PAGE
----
Wednesday, August 21, 2019

The Miracles of My Depression

It's true that labeling something is often the first step to a healing journey. 

It's true that naming something is recognizing its reality, hence pulling it out of the shadows and allowing the light to weaken its hold on us.  

That's what happened to me when I wrote last month that I could be suffering from depression. At the time, I still could not fully own it, though I was candid about the dark thoughts that plagued me. Anyone who is familiar with depression, or who was even just slightly keen enough while reading my words would have undoubtedly concluded that I was suffering from the condition, albeit moderately.

Depression is not easy to admit and I'm very careful throwing my self-diagnosis around. But I have read enough of it, know my own self and predispositions (genetic or otherwise), that I can be certain of its presence in my life. 

It shows up differently to different people, leaving its unique brush strokes as it imposes itself while we write the story of our lives. I count myself among those who are fortunate enough to still be able to control this presence, to still be its master on most days and not the other way around. I know it has significantly strengthened in the past two years and I'm not sure if I could even pinpoint a specific trigger. 

What I do know is that I began to question my worth more and more as I heard of other moms finding work outside the home. Or maybe someone close to me said something that, though not pertaining to me, might have hurt because it had to do with not being able to earn money on my own. Suddenly, I started to question my sense of purpose as a mother and learned to belittle my devotion on a daily basis. The sense of uselessness and hopelessness, all the self-loathing, would become unbearable on some days and I knew I was drowning. I became an expert at putting up a facade of contentment and stability. It wasn't out of a desire to deceive but more of a fear of inconveniencing others. I didn't know how people close to me would take it. I didn't know if they were capable of accepting my truth. I didn't want any of them to worry about me, treat me differently, or change anything about themselves just to accommodate my issues. 

But it's true when they say that it's 'only at the precipice do we evolve' (The Day The Earth Stood Still, 2008). And it's also very true that it's only when we open ourselves upwhen we allow ourselves to be vulnerablethat we are able to receive love and recognize its abundance around us. 

My writing and coming out was no doubt a cry for help. And I am forever grateful to the special souls who stepped up to hold me either physically or virtually, whether through your words of support or thoughtful actions. I know it was the Universe's way of clearly telling me that I am not alone and that healing is possible.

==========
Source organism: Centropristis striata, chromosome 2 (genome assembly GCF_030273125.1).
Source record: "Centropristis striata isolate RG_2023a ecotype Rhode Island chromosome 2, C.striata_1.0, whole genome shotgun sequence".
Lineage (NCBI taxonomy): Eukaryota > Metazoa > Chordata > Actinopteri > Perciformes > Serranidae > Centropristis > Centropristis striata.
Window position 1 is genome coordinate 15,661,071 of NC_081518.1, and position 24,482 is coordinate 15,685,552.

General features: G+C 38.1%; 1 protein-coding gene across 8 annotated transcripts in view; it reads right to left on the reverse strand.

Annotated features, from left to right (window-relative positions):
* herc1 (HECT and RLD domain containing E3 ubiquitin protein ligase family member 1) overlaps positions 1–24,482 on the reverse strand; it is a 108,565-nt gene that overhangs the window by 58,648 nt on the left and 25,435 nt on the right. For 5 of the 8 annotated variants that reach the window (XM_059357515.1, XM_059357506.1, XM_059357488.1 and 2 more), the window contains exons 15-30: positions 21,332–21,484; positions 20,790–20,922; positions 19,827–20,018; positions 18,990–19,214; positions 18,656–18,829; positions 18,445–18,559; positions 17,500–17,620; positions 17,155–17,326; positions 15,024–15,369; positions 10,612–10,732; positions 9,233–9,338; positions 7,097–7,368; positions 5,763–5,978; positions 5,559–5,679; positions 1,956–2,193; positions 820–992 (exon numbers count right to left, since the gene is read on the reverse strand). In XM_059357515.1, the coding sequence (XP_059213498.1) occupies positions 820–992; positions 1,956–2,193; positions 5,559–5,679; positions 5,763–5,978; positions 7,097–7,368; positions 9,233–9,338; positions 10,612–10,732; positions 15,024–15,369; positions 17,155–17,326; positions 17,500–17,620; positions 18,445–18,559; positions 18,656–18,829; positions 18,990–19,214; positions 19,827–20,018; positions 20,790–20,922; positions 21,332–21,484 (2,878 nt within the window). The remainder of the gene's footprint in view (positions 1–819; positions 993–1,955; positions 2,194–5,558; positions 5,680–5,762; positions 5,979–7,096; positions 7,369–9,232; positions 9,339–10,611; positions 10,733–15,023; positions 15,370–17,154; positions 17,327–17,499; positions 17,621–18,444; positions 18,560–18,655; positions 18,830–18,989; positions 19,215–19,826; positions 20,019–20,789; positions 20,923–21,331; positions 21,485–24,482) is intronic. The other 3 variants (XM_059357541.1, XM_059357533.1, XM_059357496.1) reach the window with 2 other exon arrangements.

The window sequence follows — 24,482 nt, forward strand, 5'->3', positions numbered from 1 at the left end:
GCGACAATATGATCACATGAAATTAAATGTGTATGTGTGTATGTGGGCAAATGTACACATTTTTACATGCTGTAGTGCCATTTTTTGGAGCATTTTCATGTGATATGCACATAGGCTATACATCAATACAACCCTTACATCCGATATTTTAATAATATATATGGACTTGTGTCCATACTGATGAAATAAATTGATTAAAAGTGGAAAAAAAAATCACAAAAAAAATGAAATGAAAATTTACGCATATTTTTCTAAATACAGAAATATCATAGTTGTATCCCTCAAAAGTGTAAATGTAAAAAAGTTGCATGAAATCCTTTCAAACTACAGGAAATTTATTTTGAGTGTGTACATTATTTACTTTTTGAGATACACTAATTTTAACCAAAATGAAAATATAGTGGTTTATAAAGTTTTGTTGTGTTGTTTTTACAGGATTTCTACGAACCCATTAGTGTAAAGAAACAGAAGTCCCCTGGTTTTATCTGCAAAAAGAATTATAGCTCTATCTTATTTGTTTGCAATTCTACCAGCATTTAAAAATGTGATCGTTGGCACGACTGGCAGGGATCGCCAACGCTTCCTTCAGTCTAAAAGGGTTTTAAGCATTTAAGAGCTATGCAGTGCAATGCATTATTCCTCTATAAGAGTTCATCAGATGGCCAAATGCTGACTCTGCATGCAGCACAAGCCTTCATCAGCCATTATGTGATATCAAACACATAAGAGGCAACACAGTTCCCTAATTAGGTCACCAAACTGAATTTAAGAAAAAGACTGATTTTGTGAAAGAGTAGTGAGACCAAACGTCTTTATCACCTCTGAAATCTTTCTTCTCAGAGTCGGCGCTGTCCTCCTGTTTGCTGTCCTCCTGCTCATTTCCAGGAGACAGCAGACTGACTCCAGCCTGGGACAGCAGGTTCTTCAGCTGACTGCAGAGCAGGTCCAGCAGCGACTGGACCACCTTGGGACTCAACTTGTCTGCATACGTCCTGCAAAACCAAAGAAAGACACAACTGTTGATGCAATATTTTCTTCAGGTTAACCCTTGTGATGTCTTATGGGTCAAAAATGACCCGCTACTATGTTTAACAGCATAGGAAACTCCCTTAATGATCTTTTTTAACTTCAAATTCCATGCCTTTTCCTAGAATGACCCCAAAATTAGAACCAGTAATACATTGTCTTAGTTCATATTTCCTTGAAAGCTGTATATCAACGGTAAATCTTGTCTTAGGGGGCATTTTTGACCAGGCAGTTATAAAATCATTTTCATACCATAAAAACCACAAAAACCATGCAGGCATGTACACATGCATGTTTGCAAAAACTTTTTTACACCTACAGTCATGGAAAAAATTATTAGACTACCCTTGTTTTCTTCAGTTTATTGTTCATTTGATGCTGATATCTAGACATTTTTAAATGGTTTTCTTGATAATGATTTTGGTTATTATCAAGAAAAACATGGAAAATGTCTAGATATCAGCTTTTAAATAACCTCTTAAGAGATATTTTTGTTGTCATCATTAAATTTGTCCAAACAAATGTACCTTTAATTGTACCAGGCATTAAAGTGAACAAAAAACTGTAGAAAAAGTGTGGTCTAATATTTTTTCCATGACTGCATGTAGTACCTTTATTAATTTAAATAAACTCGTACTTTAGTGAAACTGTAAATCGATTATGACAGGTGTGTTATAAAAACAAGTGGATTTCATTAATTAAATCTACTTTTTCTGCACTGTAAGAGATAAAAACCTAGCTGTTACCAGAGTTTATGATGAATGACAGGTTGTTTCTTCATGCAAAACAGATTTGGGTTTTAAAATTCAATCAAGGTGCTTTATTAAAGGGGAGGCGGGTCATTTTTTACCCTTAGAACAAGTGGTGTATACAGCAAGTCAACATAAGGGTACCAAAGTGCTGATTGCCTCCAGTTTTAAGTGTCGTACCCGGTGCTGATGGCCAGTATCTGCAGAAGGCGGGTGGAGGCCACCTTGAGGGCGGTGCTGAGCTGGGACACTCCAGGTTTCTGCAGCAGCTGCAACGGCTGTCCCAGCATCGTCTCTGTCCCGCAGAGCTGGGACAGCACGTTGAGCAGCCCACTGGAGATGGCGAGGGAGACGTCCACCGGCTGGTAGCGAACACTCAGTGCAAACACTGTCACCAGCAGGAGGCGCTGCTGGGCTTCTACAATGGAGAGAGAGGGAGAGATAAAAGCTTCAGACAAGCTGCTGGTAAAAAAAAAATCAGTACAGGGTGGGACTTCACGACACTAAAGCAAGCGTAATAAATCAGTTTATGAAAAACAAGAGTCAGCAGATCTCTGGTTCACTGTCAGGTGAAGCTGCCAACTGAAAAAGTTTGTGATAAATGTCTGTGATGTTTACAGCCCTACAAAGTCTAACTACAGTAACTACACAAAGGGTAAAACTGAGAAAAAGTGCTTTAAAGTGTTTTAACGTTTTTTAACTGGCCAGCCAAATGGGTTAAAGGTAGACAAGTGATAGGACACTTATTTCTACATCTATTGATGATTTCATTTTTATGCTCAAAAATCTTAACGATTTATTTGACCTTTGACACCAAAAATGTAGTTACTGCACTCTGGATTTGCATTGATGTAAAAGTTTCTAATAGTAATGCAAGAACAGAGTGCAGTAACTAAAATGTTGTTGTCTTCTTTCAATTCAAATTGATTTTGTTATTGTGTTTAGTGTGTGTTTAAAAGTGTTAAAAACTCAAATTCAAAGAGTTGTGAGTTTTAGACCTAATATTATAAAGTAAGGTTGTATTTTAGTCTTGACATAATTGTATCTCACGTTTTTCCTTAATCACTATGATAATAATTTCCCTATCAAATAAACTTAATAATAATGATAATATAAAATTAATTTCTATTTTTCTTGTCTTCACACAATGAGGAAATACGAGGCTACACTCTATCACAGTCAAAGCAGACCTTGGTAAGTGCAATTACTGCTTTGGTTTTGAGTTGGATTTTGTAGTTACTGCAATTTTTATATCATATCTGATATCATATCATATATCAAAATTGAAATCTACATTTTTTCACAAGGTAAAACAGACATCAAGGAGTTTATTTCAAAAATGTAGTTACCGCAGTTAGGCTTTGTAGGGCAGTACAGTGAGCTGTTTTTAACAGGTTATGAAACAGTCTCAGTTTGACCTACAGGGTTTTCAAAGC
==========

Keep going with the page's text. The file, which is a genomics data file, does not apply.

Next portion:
Writer and blogger friends offered their advice. People I've never met before gave me words of inspiration. Friends living abroad sent me messages just to let me know they are there for me. One old friend reminded me of a simple fact that truly jolted me into my senses: that a person's worth is NEVER measured by the money they make. I've always known this about other people, so why can't I apply the same to myself? When did I stop being kind to myself?

The afternoon after I published my 'coming out' piece last month, a sweet neighbor friend walked over to my house and gave me a beautiful bouquet of wild flowers and gave me a hug to make me feel better.  Words weren't necessary. I felt her love and support and I hope she will always know how she inspired me to choose to heal. 

I guess what I'm saying is this: Miracles are there. Kindness is around us. Help and guidance are available, whether physical or spiritual. 

After surrendering to the reality of my misery and praying for help, insights started coming to me. A particular one that truly made me want to find healing for myself came in the form of a question: 

If I knew I were dying tomorrow, how would I feel knowing that I wasted years of my life feeling useless, convincing myself that I'm useless?

The more I tried to think of the question and the answer, the more certain I was that the critical voice in my head is not necessarily right. Neither is this voice ME. 

My desire to recover, to stay afloat and breathe more steadily rather than just occasionally pop to the surface and gasp for air, led me to learn more about the practice of mindfulness. 

I know my troubles are around me. Mindfulness will not make them magically go away. But if I keep practicing it, I will learn more how it is to be present in the moment; to learn to distance myself from the voices in my head so they do not dominate my reality; to learn to find my centerbreath by breathknowing that this too shall pass.

I'm not fully healed. If there's one thing I'm realizing about depression, it's a chronic condition much like addiction, heart disease, or diabetes. One is never fully cured, you simply learn to manage the condition. It's a journey with both good and bad days, and you take it one step at a time.

Today I feel strong. Today is a good day, thank you for asking. 


  1. This is marvelous! Sharing with my girls...

    1. Thank you, and happy that you found it marvelous, Diane. I hope others would find it useful as well and would help one in need. I appreciate you. xoxo


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